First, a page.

Former San Jose State University student Courtney Howard sues school and sorority for hazing
San Jose Mercury News
September 4, 2010
When honor student Courtney Howard pledged to join a sorority at San Jose State University, she sought the support of close-knit sisters in the school's small African-American community.
Instead, what she got was ritualized hazing that included a nearly monthlong string of beatings, punching, kicking and paddling, according to a lawsuit filed in Santa Clara County Superior Court this week -- an episode that experts say is far too common among African-American Greek organizations.
Howard, 20, has sued eight students, the Sigma Gamma Rho Sorority and the university, saying it failed to investigate and protect her from retaliation by sorority members after reporting the 2008 incident. She has since withdrawn from SJSU and transferred to the University of Southern California, saying she didn't feel safe.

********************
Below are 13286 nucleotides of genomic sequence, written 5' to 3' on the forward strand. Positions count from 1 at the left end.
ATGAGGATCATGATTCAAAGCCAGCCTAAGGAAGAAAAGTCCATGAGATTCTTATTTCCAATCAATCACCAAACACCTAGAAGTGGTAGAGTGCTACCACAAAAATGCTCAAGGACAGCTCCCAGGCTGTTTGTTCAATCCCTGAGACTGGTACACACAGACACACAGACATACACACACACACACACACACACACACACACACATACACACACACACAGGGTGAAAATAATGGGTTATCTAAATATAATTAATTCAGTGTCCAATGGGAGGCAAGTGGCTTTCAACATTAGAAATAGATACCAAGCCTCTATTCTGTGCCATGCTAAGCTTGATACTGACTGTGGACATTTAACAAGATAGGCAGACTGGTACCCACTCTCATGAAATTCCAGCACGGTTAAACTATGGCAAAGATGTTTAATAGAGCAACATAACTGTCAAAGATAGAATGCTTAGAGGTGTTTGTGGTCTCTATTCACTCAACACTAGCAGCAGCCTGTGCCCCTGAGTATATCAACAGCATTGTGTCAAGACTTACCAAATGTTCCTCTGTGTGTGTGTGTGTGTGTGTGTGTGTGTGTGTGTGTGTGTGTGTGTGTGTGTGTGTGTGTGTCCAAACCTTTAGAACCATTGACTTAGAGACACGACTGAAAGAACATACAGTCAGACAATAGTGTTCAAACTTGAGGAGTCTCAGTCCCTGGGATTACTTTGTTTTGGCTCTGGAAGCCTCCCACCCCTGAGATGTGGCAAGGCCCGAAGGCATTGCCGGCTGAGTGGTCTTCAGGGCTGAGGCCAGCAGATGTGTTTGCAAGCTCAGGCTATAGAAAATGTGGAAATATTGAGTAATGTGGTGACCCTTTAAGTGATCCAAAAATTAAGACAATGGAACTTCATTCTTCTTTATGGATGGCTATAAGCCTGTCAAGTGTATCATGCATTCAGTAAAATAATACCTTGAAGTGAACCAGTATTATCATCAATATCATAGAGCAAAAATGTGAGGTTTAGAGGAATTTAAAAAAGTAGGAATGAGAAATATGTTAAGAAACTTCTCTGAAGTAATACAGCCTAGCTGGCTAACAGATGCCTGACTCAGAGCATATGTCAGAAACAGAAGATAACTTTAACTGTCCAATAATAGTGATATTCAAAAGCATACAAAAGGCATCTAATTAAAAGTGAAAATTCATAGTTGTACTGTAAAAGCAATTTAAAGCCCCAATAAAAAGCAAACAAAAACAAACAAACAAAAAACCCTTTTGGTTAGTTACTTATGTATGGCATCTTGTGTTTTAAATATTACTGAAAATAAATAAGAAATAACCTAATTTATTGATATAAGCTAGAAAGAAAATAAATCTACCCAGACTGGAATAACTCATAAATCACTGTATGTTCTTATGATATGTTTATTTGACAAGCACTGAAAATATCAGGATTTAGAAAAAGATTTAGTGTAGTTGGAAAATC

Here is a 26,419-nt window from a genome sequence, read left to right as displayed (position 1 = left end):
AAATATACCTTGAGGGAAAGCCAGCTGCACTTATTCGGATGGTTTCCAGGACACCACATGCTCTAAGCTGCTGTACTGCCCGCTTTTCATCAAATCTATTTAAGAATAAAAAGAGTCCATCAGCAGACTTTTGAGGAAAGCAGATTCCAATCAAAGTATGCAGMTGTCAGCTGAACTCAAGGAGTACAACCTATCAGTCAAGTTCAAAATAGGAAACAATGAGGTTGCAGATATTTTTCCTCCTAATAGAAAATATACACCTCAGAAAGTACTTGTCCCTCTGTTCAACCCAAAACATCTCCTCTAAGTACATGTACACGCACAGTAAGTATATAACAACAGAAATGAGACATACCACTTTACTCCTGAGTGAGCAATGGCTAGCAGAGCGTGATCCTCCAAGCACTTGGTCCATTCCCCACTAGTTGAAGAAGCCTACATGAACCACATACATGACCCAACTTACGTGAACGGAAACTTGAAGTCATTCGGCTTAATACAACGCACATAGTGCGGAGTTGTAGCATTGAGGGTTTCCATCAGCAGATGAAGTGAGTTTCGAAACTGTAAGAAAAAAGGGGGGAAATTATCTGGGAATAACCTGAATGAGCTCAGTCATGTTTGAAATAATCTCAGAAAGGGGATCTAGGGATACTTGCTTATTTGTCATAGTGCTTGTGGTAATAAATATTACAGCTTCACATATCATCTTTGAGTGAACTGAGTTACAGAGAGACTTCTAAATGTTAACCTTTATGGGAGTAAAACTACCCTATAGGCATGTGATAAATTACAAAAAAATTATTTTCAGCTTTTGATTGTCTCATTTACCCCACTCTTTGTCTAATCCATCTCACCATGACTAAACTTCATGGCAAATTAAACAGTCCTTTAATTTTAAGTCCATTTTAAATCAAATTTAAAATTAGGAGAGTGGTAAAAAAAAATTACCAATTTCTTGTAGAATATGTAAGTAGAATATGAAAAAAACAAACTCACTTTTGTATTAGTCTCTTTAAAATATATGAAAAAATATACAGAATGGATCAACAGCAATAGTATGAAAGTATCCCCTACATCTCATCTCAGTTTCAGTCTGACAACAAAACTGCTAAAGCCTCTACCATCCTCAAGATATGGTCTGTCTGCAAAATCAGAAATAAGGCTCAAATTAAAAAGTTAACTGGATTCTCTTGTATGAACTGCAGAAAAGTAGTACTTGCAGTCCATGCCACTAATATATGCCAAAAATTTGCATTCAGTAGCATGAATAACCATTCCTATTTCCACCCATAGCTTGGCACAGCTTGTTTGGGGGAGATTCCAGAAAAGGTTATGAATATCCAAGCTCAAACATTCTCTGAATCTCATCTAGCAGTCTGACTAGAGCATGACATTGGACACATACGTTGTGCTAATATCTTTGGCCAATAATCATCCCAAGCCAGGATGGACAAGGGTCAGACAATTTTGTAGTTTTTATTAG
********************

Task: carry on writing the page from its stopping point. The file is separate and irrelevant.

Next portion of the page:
Four of the SJSU students -- Princess Odom, Monique Hughes, Nicole Remble and Joslyn Beard -- have already been convicted of misdemeanor hazing in criminal court, sentenced to 90 days in jail and two years probation.
"There was physical violence," said Howard's attorney, Angela Reddock of Los Angeles. Howard is seeking unspecified damages. "Any number of steps could have been taken by the university to change her living situation and provide security, but that did not happen."
SJSU spokesman Larry Carr would not comment on the lawsuit, but he did say the university has suspended Sigma Gamma Rho until at least 2016 after concluding
the chapter had violated anti-hazing regulations.